Rocks and Minerals
  

Our Earth is made mostly of rocks. The rocks are composed of mineral grains combined in different ways and having various properties. Minerals are naturally occurring chemical compounds in which atoms are arranged in three-dimensional patterns. The kind of elements and their arrangements lead to a particular appearance and certain properties for each mineral. The same chemical elements when arranged in different patterns show different characteristics. Classic examples are minerals made of the element carbon (C). Flat planes of carbon atoms form the mineral graphite, which is a gray, slippery, soft material. Carbon atoms arranged in a different pattern form the mineral diamond -- the hardest natural substance known. Although they have the same chemical composition, their different internal crystal structures form very different materials.

About 100 different minerals are known to occur in Indiana and doubtless many other exist here in small and as yet unnoticed amounts. Indiana is best known for fine examples of the minerals calcite , dolomite , quartz , pyrite , fluorite , and celestite .

Scientists can distinguish more than 4,000 different minerals but many are very rare. About 200 minerals make up the bulk of most rocks. The feldspar mineral family is the most abundant. Quartz, calcite, and clay minerals are also common. Some minerals are more common in igneous rock (formed under extreme heat and pressure), such as olivine , feldspars , pyroxenes , and micas . Metamorphic rocks are those that have been transformed by pressure and heat but that have not actually melted. They contain many minerals in the mica family and high-pressure types such as garnet. Igneous and metamorphic rocks are not present in Indiana's bedrock unless buried very deeply.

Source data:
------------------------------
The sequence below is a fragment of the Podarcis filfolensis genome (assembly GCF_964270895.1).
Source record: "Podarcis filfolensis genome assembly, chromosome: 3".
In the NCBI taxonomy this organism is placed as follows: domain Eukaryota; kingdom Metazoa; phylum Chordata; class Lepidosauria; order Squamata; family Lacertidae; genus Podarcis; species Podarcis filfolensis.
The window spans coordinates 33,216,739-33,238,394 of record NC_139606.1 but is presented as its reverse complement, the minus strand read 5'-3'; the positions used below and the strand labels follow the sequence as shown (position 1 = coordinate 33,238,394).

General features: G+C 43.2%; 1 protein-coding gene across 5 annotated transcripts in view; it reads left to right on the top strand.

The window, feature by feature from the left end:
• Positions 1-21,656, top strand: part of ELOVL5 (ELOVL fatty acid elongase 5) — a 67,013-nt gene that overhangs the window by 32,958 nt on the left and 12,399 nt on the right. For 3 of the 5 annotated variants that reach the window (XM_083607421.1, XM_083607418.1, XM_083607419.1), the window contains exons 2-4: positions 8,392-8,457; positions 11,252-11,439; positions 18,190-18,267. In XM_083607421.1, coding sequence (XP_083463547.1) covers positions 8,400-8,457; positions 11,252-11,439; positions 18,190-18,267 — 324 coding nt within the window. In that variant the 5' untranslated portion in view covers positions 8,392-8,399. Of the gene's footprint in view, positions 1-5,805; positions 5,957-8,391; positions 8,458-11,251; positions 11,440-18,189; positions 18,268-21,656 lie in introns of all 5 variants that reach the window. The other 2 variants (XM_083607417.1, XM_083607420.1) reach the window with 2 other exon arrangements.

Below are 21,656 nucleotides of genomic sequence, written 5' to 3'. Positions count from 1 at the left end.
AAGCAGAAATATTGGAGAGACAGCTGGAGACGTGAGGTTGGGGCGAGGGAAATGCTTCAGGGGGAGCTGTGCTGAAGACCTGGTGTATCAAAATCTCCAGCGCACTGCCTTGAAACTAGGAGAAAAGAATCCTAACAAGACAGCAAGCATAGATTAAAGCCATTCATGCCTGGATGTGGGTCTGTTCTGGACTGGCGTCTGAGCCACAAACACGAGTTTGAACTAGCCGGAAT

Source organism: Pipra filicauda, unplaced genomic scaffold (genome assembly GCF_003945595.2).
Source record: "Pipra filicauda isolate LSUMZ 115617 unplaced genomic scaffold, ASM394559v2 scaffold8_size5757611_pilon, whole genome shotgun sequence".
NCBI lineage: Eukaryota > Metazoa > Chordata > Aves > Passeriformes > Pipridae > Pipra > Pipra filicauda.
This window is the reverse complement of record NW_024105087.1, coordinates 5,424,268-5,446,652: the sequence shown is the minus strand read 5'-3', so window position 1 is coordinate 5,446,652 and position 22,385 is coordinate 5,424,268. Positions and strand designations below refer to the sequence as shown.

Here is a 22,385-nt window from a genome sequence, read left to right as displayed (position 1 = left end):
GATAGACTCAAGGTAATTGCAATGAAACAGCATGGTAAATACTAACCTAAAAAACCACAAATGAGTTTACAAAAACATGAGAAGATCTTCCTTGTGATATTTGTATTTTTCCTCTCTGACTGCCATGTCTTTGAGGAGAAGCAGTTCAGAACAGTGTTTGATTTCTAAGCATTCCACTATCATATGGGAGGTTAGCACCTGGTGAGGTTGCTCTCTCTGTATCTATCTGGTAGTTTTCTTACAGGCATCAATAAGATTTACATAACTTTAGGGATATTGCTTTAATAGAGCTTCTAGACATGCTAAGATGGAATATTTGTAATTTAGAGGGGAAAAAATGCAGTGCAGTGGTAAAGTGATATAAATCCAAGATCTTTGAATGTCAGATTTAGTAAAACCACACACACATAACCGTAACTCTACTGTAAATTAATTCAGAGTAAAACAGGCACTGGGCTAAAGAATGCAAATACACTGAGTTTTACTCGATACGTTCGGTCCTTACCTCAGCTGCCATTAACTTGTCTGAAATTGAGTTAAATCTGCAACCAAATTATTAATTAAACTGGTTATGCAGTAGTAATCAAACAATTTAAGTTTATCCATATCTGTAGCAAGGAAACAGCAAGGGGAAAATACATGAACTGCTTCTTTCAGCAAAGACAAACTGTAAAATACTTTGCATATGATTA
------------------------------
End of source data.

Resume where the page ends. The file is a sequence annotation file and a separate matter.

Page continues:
Sedimentary rocks, the third general rock type, are the "bones" of Indiana. Sedimentary rocks are made from sediments, which are small fragments of rocks torn from preexisting hard rocks and transported into seas ancient and modern. Sedimentary rocks also grow where minerals form from water through chemical precipitation. Sedimentary rocks may also be composed of the skeletons of preexisting organisms (fossils). Such rocks are common in Indiana and make major mineable economic deposits. Limestone, gypsum, and dolomite are sedimentary rocks that are important to Indiana's economy. Sandstone, shale, and clays also occur here.

Igneous and metamorphic rocks are found in uncemented deposits as weathered pieces. These were brought here from the north by huge continental ice sheets during the Ice Age and left fragments over the surface of nearly three-fifths of the state. The rock cycle, which operates through vast geologic time to form and reform the rocks of the Earth, shows the relationship of different rock types.



 
 
 
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